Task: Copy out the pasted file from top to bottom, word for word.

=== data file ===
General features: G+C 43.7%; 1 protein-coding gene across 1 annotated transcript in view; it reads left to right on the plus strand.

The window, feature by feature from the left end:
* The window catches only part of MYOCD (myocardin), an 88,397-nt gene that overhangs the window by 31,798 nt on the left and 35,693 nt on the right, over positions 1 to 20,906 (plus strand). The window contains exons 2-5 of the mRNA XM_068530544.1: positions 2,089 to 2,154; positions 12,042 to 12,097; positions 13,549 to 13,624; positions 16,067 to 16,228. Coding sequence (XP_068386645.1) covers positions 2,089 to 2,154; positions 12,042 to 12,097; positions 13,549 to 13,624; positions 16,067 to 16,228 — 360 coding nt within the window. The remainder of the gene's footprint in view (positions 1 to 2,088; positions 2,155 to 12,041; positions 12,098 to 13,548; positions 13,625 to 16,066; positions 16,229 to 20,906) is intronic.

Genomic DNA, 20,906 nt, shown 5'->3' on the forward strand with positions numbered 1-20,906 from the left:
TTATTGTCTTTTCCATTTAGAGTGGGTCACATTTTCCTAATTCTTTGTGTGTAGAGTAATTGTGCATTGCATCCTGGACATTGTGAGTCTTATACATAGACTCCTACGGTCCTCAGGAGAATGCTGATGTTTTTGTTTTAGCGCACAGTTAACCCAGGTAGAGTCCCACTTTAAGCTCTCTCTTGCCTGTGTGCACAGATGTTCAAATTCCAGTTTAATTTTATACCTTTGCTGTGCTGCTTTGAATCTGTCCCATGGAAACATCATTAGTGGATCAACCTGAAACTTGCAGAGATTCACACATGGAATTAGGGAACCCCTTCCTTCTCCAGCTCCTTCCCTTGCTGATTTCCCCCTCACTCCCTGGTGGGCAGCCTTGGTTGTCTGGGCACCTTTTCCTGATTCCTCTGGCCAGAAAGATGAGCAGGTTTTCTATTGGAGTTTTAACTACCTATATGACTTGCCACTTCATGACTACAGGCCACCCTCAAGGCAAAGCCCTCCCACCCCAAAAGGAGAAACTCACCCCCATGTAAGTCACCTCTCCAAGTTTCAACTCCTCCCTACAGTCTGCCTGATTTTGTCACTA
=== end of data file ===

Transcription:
General features: G+C 43.7%; 1 protein-coding gene across 1 annotated transcript in view; it reads left to right on the plus strand.

The window, feature by feature from the left end:
* The window catches only part of MYOCD (myocardin), an 88,397-nt gene that overhangs the window by 31,798 nt on the left and 35,693 nt on the right, over positions 1 to 20,906 (plus strand). The window contains exons 2-5 of the mRNA XM_068530544.1: positions 2,089 to 2,154; positions 12,042 to 12,097; positions 13,549 to 13,624; positions 16,067 to 16,228. Coding sequence (XP_068386645.1) covers positions 2,089 to 2,154; positions 12,042 to 12,097; positions 13,549 to 13,624; positions 16,067 to 16,228 — 360 coding nt within the window. The remainder of the gene's footprint in view (positions 1 to 2,088; positions 2,155 to 12,041; positions 12,098 to 13,548; positions 13,625 to 16,066; positions 16,229 to 20,906) is intronic.

Genomic DNA, 20,906 nt, shown 5'->3' on the forward strand with positions numbered 1-20,906 from the left:
TTATTGTCTTTTCCATTTAGAGTGGGTCACATTTTCCTAATTCTTTGTGTGTAGAGTAATTGTGCATTGCATCCTGGACATTGTGAGTCTTATACATAGACTCCTACGGTCCTCAGGAGAATGCTGATGTTTTTGTTTTAGCGCACAGTTAACCCAGGTAGAGTCCCACTTTAAGCTCTCTCTTGCCTGTGTGCACAGATGTTCAAATTCCAGTTTAATTTTATACCTTTGCTGTGCTGCTTTGAATCTGTCCCATGGAAACATCATTAGTGGATCAACCTGAAACTTGCAGAGATTCACACATGGAATTAGGGAACCCCTTCCTTCTCCAGCTCCTTCCCTTGCTGATTTCCCCCTCACTCCCTGGTGGGCAGCCTTGGTTGTCTGGGCACCTTTTCCTGATTCCTCTGGCCAGAAAGATGAGCAGGTTTTCTATTGGAGTTTTAACTACCTATATGACTTGCCACTTCATGACTACAGGCCACCCTCAAGGCAAAGCCCTCCCACCCCAAAAGGAGAAACTCACCCCCATGTAAGTCACCTCTCCAAGTTTCAACTCCTCCCTACAGTCTGCCTGATTTTGTCACTA